Feeds

Irish e-voting emerges from the crypt

On government life support

The Power of One eBook: Top reasons to choose HP BladeSystem

After spending €52m on a computerised voting scheme that doesn't work reliably, and warehousing the kit at a cost of about €800,000 per year, the Irish government would like to revive the technology so that the country's reputation doesn't suffer.

Ireland will be embarrassed without computerised balloting, Taoiseach Bertie Ahern claimed during a Dáil session last week.

"We have to correct the software, which will cost €500,000 and try to move forward. Otherwise, this country will move into the 21st century being a laughing stock with our stupid old pencils," the Taoiseach explained.

(The Times Online quoted him as saying "stupid aul pencils", but we can assure readers that the Taoiseach does not, in fact, talk like animated Lucky Charms cereal pitchman Lucky the Leprechaun.)

According to government reports on the system's various flaws, the hardware is acceptable. The software, not so much.

Labour Party leader Pat Rabbitte was strident in his criticism of the whole scheme, and repeatedly suggested that there is no way forward. He was at a loss to suggest any positive step, however, and even declined to advocate scrapping the scheme once and for all - which makes sense, as it would remove from his use a fair bit of ammunition with which to ridicule the government. Which he does rather nicely.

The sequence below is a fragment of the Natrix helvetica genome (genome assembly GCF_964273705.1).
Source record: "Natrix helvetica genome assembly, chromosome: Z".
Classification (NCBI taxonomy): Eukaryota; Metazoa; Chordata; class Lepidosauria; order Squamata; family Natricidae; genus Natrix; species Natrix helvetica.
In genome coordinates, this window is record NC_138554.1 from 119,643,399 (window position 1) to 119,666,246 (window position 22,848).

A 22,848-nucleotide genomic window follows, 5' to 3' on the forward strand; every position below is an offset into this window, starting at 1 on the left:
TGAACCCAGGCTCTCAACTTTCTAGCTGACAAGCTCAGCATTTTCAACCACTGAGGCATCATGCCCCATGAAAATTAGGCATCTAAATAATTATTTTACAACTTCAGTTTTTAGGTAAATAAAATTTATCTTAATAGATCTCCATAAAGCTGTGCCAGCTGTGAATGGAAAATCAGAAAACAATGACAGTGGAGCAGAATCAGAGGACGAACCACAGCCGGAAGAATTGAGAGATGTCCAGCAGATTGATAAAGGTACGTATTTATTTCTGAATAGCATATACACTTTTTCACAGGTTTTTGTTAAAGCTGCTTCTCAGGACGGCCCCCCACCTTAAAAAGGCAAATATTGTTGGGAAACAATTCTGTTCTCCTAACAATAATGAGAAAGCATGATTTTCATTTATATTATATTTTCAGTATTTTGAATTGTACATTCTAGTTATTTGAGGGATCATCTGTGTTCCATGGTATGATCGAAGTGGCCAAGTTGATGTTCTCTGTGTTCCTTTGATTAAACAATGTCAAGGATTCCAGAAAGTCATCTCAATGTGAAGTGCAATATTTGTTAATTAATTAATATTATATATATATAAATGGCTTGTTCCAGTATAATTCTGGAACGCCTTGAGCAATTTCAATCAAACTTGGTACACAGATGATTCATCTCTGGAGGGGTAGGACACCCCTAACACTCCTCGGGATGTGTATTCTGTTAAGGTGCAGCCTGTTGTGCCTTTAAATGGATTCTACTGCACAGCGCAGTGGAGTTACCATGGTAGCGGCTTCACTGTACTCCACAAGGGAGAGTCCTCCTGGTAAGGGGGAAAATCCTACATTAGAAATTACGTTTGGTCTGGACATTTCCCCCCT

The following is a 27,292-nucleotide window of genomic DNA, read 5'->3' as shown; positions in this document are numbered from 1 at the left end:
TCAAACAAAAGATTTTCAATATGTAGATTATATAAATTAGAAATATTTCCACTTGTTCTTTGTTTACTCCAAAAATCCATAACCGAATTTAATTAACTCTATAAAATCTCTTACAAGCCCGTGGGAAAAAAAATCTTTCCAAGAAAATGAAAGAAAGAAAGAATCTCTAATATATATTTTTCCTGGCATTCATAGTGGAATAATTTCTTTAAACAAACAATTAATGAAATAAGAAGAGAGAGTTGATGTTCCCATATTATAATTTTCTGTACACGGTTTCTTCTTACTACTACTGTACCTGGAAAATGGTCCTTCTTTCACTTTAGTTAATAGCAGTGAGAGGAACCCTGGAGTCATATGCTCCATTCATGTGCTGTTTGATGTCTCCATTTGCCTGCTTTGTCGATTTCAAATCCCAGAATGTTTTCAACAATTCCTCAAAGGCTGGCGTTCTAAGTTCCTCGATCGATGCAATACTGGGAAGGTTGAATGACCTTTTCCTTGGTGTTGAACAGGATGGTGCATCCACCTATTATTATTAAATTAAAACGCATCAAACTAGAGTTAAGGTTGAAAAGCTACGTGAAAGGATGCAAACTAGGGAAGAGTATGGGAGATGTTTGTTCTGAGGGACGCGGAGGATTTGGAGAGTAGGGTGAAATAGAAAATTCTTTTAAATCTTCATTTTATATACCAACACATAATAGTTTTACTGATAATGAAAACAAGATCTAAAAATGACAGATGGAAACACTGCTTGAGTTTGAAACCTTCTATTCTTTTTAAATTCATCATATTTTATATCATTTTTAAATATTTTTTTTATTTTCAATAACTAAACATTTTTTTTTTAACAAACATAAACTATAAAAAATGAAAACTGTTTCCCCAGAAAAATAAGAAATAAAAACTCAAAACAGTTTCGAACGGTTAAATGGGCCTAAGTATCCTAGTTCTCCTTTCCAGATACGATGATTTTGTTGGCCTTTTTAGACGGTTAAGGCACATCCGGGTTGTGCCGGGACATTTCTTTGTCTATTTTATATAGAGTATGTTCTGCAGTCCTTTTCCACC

Rabbitte had supported e-voting, although when confronted with this fact insisted that he'd supported "a working system". Which Ireland clearly does not have.

The fact is, the whole debate is academic. It makes no difference whether one uses electronic gadgets, paper ballots, or a combination. All that matters are the security protocols in effect. A strictly paper system can be quite secure if it's designed right. Similarly, an electronic system can be quite secure - again, if it's designed right.

The combination of electronic machines with a paper record has become an obsession among a number of "activists", but it, too, can only be useful if the design is secure. Still, it's the least desirable alternative because it introduces needless complexity, and tremendous uncertainty when results are in dispute. How do you know which record, the electronic or the paper, is valid? Either component can be attacked, can fail, or can simply be designed badly.

The Irish system is now so mistrusted that there is nothing anyone can do to fix it (including actually fixing it). Ahern is in a terrible position. His government squandered the €52m, and everything he says sounds like spin, even on those occasions when it isn't.

For example, when confronted by news that a voting machine had been compromised, Ahern noted that "the anti-electronic voting campaign group in the Netherlands physically hacked into a machine to demonstrate security flaws. If one hacked into a ballot box one could do that too".

It's a sensible observation, but it doesn't help. The public perception is that machines are easier to hack, and that it's easier to conceal the fact. Meanwhile, the opposition likes having the e-voting debacle to hang around Ahern's neck when it suits them.

At this point, the only sensible thing to do is start over. A well-designed paper system would be a perfectly good place to start. But if Ireland has got to have electronic voting to boost the government's self esteem, then fine.

For secure, trustworthy e-voting, one needs hardware validated by an independent (and competent) testing agency, and a system to ensure that only validated hardware is used (ie, no post-validation equipment changes of any sort, and fragile seals to indicate tampering visibly).